Above the Rest : Karch Kiraly, Perhaps the Greatest Volleyball Player Ever, Returns to UCLA on Sunday to Have His Jersey Retired
Westwood will welcome home one of its heroes Sunday.
Karch Kiraly, who led the UCLA men’s volleyball team to three national championships from 1979-82, will have his jersey No. 31 retired before the final match of the UCLA tournament Sunday at Pauley Pavilion.
Most sports fans know Kiraly as the Olympic volleyball star who led the United States to two gold medals in the 1980s.
But at UCLA, where Coach Al Scates’ teams have won 13 NCAA championships, Kiraly is a favorite son.
Scates has coached several Olympians, dozens of NCAA All-Americans and as many professional beach players. But none as revered as Kiraly.
A passage in the UCLA media guide on Kiraly is titled, simply, “The Greatest Ever.”
“Nobody had the impact on UCLA men’s volleyball that Karch did,” said Greg Giovanazzi, who led UCLA to a national championship in 1976 and was a UCLA assistant coach for 10 seasons. “I think that’s why UCLA had continued success even after Karch left, because he was the role model.”
Kiraly’s will be the third men’s volleyball jersey retired by UCLA. The others were worn by Sinjin Smith, who became the premier player on the professional beach tour in the 1980s, and Kirk Kilgour, an All-American who was paralyzed in a training accident.
“There have been a lot of great players through the years who have played at UCLA,” Kiraly said. “I hate to be singled out while other guys are being left out of that kind of group.”
Still, there is only one Kiraly.
He is known as “the Computer,” so focused and technically flawless is he on the court.
Off the court, Kiraly is much the same. He graduated third in a class of 800 at Santa Barbara High and earned a 3.55 grade-point average as a biochemistry major at UCLA.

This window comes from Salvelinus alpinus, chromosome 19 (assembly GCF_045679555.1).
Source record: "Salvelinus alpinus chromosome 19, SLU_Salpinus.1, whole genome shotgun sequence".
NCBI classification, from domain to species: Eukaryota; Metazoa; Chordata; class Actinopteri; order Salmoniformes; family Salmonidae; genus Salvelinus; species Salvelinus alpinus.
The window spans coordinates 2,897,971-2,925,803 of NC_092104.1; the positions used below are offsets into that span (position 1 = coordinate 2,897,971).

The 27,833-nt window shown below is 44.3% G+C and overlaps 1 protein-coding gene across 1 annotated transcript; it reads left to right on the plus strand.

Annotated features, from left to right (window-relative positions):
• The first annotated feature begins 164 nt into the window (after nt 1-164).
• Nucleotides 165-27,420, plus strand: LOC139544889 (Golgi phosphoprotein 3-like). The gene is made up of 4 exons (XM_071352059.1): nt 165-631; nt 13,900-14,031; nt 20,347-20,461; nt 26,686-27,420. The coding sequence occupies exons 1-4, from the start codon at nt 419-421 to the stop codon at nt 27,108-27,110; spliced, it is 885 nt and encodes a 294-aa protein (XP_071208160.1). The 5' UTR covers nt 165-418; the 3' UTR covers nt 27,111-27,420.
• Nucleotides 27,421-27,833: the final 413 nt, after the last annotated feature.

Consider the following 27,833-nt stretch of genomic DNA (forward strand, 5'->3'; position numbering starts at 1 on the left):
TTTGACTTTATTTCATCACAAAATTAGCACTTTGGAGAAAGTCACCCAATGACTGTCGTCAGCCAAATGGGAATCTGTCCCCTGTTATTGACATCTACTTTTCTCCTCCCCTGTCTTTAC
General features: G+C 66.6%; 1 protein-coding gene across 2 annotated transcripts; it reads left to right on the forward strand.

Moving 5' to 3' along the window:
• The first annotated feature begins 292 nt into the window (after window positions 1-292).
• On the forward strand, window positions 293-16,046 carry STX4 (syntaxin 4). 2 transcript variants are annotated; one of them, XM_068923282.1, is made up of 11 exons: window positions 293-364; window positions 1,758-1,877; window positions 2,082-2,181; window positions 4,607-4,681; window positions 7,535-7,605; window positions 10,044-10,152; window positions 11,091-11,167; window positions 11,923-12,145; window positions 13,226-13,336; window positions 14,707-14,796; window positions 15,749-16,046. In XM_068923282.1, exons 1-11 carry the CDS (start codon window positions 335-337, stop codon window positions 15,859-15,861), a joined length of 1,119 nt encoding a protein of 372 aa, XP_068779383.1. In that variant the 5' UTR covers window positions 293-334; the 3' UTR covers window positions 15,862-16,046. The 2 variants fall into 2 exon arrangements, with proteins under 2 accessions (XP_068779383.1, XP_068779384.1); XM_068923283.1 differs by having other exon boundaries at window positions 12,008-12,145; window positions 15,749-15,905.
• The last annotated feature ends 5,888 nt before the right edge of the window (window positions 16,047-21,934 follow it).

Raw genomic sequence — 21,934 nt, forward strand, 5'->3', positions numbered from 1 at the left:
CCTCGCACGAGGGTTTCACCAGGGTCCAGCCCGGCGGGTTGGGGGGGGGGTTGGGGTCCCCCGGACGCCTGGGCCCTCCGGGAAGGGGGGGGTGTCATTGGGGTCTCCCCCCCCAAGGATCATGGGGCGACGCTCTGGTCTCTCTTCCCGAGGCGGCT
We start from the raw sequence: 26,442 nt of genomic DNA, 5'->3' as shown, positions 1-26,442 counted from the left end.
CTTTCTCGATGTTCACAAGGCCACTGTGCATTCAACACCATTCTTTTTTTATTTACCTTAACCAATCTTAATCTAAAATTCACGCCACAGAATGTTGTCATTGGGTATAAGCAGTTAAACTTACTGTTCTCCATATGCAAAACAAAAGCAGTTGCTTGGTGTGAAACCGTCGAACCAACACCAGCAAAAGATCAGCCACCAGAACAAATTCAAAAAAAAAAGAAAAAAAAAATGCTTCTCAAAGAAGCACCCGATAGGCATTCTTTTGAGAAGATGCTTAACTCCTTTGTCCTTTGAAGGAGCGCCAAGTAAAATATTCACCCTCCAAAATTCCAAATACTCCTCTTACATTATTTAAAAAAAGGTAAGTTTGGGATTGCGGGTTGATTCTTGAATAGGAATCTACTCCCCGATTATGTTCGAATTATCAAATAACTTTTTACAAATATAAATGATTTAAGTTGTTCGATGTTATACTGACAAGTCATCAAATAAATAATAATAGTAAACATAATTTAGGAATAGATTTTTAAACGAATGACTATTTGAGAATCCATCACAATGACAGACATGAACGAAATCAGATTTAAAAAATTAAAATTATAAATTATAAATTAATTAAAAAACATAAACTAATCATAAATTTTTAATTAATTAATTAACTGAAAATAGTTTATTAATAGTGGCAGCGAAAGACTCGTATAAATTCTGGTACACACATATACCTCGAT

One of the strange twists in Kiraly’s career is that he was recruited by only two schools, UCLA and USC. Kiraly speculates that Scates circulated a letter that Kiraly had written to Scates as a high school junior, in which Kiraly expressed an interest in UCLA.
“I don’t know if Al let copies of that letter slip out to all the other coaches or what,” Kiraly said. “But somehow, I think a lot of the other coaches just thought that they had no hope of recruiting against Al.”
Marv Dunphy, Pepperdine’s coach since 1977 and coach of the U.S. national team coach from 1985-88, said he knew of Kiraly at the time, but didn’t recruit him because Pepperdine, the defending national champion, had all six starters returning in 1979, the year Kiraly was a freshman.
At USC, Coach Ernie Hix told Kiraly that there would not be room for him in the Trojans’ starting lineup as a freshman.
So, Kiraly joined Sinjin Smith at UCLA and a new era of volleyball began.
Kiraly’s ability to pass serves on the back line when he was in the front row revolutionized the sport.
“He just started doing it, and I said, ‘Wow, this works really good,’ ” Scates said. “They couldn’t believe that a man in the front row would move all the way back and pass the ball and then move up and hit the ball. Of course, he had been doing this at the beach all of his life.”
Kiraly led the United States national team on a four-year sojourn at the top of the world. The United States won the 1984 Olympic gold medal, the 1985 World Cup and the 1986 World Championship before winning its second Olympic gold medal in 1988.
During that time, Kiraly was named the best player in the world by the Federation of International Volleyball in 1986 and was selected the most valuable player of the 1988 Olympics.
Kiraly retired from the national team in 1989. He and Steve Timmons signed $1-million contracts to play in an Italian professional league for Il Messaggero.
Last year, Kiraly wanted to spend more time with his wife Janna and their sons, Kristian, 2, and Kory, almost 1, so he came home and played on the pro beach tour.
He was named most valuable player in the Assn. of Volleyball Professionals after he and partner Kent Steffes won 16 tournaments, 13 in a row.
Kiraly, 32, and Steffes won two AVP preseason tournaments last month and will compete in the season-opening tournament at Ft. Myers, Fla., March 27-28.
It is expected that he and Steffes will dominate beach volleyball for the next few years, but that seems to be of secondary interest to Kiraly.
The most important thing in Kiraly’s life is “definitely” his family, he said.
During a phone interview from his home, which overlooks the ocean in San Clemente, Kiraly switched phones so he wouldn’t disturb a napping Kory.
Even for the strongest of players, there comes a time to move more softly.